In 2016, Gwendolyn was asked to be a keynote speaker at TEDxBern where she presented the talk, Better Performance Through Failing Better. It was followed by a tour of lecture recitals in North America including speaking engagements at Princeton University, Berklee College of Music, Georgia Southern University Armstrong Campus and the faculty of music of Universidad Nacional Autónoma de México (UNAM).

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“Playing an instrument is not actually that hard. It’s not a mystery at all. Making music: that’s where the magic is.” – in conversation with The Irish Times

In addition to speaking five languages, Gwendolyn authors books and articles and edits and transcribes music. In 2009, the award-winning, Michaela’s Music House, The Magic of the Violin, was published. The book serves to instruct the beginner violinist. It is in three parts and includes Gwendolyn’s own studies and compositions. Michaela’s Music House is available in English and German and is part of the ESTA Edition collection available via Müller & Schade. At the time of publication, Gwendolyn was the youngest female to have authored a violin method. Her doctoral thesis from Trinity College traces, in its first half, a history of written documentation about the violin from 1750 until today. Drawing on personal experience with outstanding violinists including her own teachers as well as representatives of all the main schools of violin playing such as Boris Kuschnir, Thomas Brandis, Ljerko Spiller, Sándor Végh, Gerhard Schulz and Nora Chastain, the second half is a contemporary history and examines the similarities and differences within 20th-century violin pedagogy.

Presently, Gwendolyn teaches violin and chamber music masterclasses at institutes and festivals throughout Europe and North America. She was professor and researcher of violin studies at the Haute École de Musique de Genève, Switzerland, between 2013 and 2021.

The Exhale is a place to begin an inward journey to understanding, without outward expectation.” – in conversation with the BBC Music Magazine

In 2020, as a response to COVID-19, Gwendolyn brought The Exhale online. The Exhale is an online platform and in-person retreat providing professional courses and holistic masterclasses to musicians, practitioners, and artists from across the globe. When it became clear that it would not be possible to host a physical event in Switzerland over the Easter break in 2020, she turned to the internet. Within its first two weeks online, some 1000 people signed up to take part, with many sessions selling out quickly. Faculty members include prominent musicians from all over the world, including cellist Guy Johnston, violinist and Body Mapper Jennifer Johnson, violinists Géza and Réka Szilvay, violists Maté Szücs and Matthew Jones, bassist Leon Bosch, pianists Charl du Plessis and Alan Fraser, singers Claudia Boyle and Roderick Williams, conductor and bassoonist Peter Whelan and children’s book author PJ Lynch. The Exhale continues to be an omnichannel workplace, employing more than 90 artists and offering these and their audience some sense of normalcy during what has been a highly disruptive time for the arts.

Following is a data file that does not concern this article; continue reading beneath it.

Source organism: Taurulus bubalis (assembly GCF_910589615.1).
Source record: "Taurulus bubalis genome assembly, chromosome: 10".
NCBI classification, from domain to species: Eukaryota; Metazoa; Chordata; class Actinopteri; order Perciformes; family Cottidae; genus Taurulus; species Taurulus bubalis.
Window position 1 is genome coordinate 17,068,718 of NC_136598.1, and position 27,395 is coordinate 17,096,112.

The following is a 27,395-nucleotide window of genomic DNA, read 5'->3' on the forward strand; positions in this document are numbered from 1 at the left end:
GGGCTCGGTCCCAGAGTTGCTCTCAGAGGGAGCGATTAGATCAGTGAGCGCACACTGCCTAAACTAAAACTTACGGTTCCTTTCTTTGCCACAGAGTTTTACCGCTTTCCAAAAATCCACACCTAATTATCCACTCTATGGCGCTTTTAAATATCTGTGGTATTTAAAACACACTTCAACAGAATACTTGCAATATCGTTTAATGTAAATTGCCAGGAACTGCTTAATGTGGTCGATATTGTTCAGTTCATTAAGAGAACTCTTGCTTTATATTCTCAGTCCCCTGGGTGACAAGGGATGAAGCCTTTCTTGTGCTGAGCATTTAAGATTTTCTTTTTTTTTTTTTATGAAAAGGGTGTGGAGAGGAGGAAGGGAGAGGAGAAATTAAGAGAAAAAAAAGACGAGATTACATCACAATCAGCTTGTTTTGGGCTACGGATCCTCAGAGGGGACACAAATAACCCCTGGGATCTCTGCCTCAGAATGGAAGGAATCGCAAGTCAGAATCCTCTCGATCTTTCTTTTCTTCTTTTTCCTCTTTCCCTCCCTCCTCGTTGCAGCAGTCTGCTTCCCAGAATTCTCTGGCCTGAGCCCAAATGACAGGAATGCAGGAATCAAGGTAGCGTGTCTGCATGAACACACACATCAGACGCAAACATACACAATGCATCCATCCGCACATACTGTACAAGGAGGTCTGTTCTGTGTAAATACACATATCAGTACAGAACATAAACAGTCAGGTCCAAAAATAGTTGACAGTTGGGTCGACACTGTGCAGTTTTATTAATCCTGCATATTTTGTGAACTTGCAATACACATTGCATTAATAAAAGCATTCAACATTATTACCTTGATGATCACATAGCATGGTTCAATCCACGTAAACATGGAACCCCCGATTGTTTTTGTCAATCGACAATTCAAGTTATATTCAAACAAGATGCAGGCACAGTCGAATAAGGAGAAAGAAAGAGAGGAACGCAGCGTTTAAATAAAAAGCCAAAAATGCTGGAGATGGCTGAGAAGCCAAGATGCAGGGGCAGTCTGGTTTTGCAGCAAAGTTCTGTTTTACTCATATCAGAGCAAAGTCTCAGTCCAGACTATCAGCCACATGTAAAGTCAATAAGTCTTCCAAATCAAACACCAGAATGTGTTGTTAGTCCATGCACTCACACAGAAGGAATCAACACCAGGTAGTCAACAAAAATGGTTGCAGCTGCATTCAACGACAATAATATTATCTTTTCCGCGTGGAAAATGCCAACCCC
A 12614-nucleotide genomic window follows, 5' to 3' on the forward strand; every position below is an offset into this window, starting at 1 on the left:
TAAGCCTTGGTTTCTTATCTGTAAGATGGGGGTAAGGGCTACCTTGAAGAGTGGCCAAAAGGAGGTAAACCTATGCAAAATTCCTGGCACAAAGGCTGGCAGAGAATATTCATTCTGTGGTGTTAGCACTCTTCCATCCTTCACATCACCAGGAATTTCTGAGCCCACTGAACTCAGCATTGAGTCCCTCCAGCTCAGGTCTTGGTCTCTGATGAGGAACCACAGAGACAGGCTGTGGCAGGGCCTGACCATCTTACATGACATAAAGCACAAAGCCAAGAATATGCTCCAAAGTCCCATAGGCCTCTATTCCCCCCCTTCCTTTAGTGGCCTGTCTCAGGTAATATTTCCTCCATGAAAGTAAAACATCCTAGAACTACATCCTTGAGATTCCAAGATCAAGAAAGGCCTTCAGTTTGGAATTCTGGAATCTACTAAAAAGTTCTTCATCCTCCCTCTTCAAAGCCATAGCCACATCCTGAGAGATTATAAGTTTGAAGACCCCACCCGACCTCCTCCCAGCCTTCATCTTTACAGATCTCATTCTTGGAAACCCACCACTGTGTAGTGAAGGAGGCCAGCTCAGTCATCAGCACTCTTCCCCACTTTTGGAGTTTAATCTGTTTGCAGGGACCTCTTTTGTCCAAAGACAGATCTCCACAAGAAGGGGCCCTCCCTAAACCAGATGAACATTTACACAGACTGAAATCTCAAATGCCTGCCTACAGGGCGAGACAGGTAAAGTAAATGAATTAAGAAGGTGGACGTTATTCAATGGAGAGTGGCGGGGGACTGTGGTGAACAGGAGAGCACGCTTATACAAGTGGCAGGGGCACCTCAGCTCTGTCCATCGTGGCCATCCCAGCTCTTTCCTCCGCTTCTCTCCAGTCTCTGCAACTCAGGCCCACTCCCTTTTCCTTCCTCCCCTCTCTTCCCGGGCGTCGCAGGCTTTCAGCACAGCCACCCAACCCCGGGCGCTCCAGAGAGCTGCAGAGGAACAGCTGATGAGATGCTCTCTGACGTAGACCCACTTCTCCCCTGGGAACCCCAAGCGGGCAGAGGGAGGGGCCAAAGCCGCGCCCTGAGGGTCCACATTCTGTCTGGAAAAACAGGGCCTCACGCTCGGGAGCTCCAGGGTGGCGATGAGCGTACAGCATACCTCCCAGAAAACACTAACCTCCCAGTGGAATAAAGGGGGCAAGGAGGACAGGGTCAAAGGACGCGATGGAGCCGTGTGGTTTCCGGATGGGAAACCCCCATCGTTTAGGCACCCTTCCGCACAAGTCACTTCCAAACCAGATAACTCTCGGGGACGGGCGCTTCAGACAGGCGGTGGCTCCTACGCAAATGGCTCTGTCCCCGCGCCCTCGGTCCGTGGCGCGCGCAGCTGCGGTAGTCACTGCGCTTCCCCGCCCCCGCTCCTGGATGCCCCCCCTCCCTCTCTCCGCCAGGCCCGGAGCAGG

“The space between notes creates the poetry within music.” – in conversation with NRC Handelsblad

Since live concerts recommenced during the summer of 2021, Gwendolyn began “Gwendolyn’s Bridge Club”. Patrons of the club can join for as little as one Swiss franc a week. The club democratises the reception and impact of music and the arts. It organises myriad events for its patrons, presenting works that audiences can identify with, without skimping on the need for discourse around important themes which art can represent — from the collective to the individual.

Gwendolyn’s love of playing is founded in her voracious curiosity to understand human nature, musical expression, and the psychological connection between both. She explains, “I feel that music is a perpetual companion and my life feeds and informs my love for it and vice-versa. The experience of live music is everything. To me, it’s the ultimate form of communication, moving us into dimensions that language, for example, cannot reach. A word is not a sentence, but a note can be an entire story.”

The pandemic forced people into their homes, and musicians off stages worldwide. In the interim, Gwendolyn gave birth to a son, became a licensure trainee of the Association for Body Mapping Education, a vocal advocate for equality in the arts, wrote several articles for The Strad, was a keynote speaker for the annual European String Teachers Association International Conference, and continued practicing ashtanga yoga. She resumed concert life in the summer of 2021.

Highlights of the 2022/2023 season include a new music theatre production co-written by Lukas Bärfuss and Gwendolyn around the theme of migration, lost music and the trauma of war. It will be performed in major Swiss venues including Basel’s Gare du Nord, Zurich’s Rigiblick, and Liechtenstein’s TAK Theatre. Other engagements include playing works by Martinů with the Slovak State Philharmonic Košice, and various duo recitals with pianists Finghin Collins, Caspar Vos, and Vera Kooper in Ireland, Switzerland and the Netherlands. Explorations between baroque and contemporary repertoire juxtaposed with improvisations continue this season with electric bass artist Wolfgang Zwiauer. She curates and plays on Legends, a new release on Orchid Classics. Legends is described by Gwendolyn Masin as a “mosaic” of elements: family ties and teaching lineages that overlap to create a rich impression of an interconnected musical world. Composers include Wieniawski, Poldowski, Enescu and Ysaÿe. This programme shines a light on neglected repertoire, and particularly on the role of women as integral to the creative achievements heard here.

Gwendolyn is regarded as, “a formidable talent that demands attention” (The Irish Times), “appearing to merge with her instrument and in so doing, enchanting her audience” (Thuner Tagblatt). She is celebrated for, “setting first-rate standards in concert performance with her technically superior, refined, intensive and richly contrasting expression” (Der Bund).